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JB Umphrey
JB Umphrey, Lawyer
Category: Criminal Law
Satisfied Customers: 20233
Experience:  Handling criminal and probation matters for over 14 years.
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I live in CA. Recently I saw a Craigs List ad offering to

Resolved Question:

I live in CA. Recently I saw a Craig’s List ad offering to swap an audio amplifier I wanted for one I had. The owner lived in North Carolina. He gave me a sob story so I shipped him my amplifier first. The last I heard from him was he would be picking up the amp that day.
After 2 weeks of no communication I contacted the Sheriffs Department that has jurisdiction for the area he lives in. I was told by a Deputy that this was a civil case not a criminal case.
Is this true?
It is not a question of contract performance, he did none. He posted the ad, not I. He enticed me and demonstrated NO performance. This is not criminal fraud or some other type of crime requiring investigation?
Please enlighten me.
Thank you
Submitted: 5 years ago.
Category: Criminal Law
Expert:  JB Umphrey replied 5 years ago.
Hi and thank you for using JustAnswer!

I am sorry to learn of your experience. Please clarify: what was the value of the amp that you sent?
Customer: replied 5 years ago.
Expert:  JB Umphrey replied 5 years ago.
Thank you. Do you have proof that he received the amp?
Customer: replied 5 years ago.
Yes usps delivery receipt, which shows a box of a given size and weight was delivered, not the exact contents. BTW no one fm Sheriff's office asked the value of the amp.
Expert:  JB Umphrey replied 5 years ago.
Thank you.

Let's see this through. To establish a crime, the prosecutor has to prove beyond a reasonable doubt that X person posted the ad, that X person communicated with you, that X person had the criminal intent to default, and that X person received the amp and did not carry through with the deal.

From the facts that you've described, can the prosecutor prove those specific facts beyond a reasonable doubt and, if so, how?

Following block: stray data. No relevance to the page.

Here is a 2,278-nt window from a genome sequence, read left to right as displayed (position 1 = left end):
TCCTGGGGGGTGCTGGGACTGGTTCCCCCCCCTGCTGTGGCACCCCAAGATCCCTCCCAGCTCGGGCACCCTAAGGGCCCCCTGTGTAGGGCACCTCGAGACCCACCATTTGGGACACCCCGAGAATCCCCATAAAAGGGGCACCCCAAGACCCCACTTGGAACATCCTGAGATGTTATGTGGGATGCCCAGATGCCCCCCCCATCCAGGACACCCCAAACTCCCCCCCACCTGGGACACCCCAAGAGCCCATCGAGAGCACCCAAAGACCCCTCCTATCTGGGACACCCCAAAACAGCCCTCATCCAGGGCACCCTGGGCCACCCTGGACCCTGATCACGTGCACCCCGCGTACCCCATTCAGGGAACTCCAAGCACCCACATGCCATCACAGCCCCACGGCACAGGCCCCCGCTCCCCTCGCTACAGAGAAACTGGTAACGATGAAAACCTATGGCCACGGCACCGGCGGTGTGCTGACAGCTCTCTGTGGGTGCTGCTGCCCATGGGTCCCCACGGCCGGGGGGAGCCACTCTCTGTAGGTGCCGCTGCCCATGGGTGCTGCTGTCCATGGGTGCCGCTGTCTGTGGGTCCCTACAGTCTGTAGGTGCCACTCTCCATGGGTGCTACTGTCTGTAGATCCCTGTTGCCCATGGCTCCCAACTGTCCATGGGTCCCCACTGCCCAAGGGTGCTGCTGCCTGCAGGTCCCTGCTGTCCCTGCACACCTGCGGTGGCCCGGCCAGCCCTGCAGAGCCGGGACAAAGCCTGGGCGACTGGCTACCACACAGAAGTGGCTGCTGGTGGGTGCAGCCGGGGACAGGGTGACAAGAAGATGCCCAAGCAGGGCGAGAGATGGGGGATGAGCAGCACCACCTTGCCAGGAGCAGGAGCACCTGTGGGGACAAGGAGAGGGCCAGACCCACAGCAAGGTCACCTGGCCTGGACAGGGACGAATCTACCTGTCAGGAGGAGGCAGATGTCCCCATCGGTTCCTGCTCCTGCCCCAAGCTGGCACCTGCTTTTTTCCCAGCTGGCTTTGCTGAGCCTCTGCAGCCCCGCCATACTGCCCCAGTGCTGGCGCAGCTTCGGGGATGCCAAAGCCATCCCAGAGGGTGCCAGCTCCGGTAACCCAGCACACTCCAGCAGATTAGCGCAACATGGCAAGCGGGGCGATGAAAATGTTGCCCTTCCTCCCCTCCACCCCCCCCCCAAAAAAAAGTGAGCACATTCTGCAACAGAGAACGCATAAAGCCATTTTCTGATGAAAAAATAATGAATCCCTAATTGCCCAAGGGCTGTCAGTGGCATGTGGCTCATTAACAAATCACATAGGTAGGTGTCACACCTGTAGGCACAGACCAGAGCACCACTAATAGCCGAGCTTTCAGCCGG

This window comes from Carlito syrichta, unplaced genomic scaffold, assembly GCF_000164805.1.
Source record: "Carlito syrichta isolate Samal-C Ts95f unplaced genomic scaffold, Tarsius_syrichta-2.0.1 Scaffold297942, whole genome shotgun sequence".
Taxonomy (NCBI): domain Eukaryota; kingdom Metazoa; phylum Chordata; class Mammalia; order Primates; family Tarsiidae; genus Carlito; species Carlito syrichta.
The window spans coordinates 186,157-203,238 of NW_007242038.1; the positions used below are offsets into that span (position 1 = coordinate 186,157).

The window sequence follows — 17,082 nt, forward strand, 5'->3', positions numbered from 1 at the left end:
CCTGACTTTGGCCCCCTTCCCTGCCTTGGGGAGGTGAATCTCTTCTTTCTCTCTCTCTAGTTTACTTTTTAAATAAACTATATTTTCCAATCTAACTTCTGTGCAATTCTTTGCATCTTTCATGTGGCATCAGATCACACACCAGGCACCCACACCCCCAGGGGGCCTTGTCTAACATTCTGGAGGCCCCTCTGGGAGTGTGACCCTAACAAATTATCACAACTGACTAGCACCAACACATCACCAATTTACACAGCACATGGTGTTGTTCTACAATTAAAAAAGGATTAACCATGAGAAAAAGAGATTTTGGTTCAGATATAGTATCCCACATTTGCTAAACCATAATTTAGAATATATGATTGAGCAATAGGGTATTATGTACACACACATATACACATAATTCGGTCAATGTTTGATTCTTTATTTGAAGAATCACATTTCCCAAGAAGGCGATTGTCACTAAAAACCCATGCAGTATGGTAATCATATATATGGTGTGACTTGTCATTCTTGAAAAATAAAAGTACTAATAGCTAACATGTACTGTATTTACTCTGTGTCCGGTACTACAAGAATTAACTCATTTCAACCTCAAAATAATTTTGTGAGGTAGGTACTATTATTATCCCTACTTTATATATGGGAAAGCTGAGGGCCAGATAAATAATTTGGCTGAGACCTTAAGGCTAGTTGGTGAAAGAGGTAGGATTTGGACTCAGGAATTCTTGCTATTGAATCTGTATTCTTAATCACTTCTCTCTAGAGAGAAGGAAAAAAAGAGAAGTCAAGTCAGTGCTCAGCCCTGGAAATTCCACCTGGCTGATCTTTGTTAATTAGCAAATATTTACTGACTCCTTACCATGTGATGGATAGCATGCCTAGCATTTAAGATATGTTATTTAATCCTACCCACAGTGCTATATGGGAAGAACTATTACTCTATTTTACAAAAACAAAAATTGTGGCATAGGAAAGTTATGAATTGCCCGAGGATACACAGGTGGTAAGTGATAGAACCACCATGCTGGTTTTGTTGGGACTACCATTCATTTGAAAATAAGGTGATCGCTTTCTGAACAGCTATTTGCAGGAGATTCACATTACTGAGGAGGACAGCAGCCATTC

Customer: replied 5 years ago.
I can prove all except criminal intent beyond reasonable doubt. See below. Isn't this the reason we have police?

X person has had more than 1 month to respond to my emails and did not. This is either criminal intent or ???? Since he responded in a timely and professional manner in the past and after recent has made no attempt to respond or contact me in any manner a reasonable person might conclude criminal intent.

Clearly criminal intent could not be "proved" without some investigation of X person. Isn't this the reason we have police?
Expert:  JB Umphrey replied 5 years ago.
Let's take it a step back.

Where you present in North Carolina and did you actually witness the person actually do the things you accuse him of?

How will anyone identify him in court as being the crook?

Remember, the prosecutor has to prove all of the elements, including identity, beyond a reasonable doubt. Can you prove his identity in a courtroom?
Customer: replied 5 years ago.
I have his signature to prove idenity. I have emails to show our mutual intent in entering the transaction.

Clearly his intent is suspicious and there are a 1000 possable explanations for his behivior. The determination of intent is the police and prosecutors job, no?

How do I light a fire to get someone to investagate? Mail fraud?
Customer: replied 5 years ago.
I'm robbed at gunpoint. I don't have to prove much to the police to get then to investage even though I may have no physical marks. What is the difference?
Expert:  JB Umphrey replied 5 years ago.
Correction. You have a signature. And, yes, you have e-mails. But, what proof do you have that it is this particular person? What proof do you have that this particular person sent those e-mails? How do you know that someone hasn't stolen his identity or that the name you are dealing with is bogus?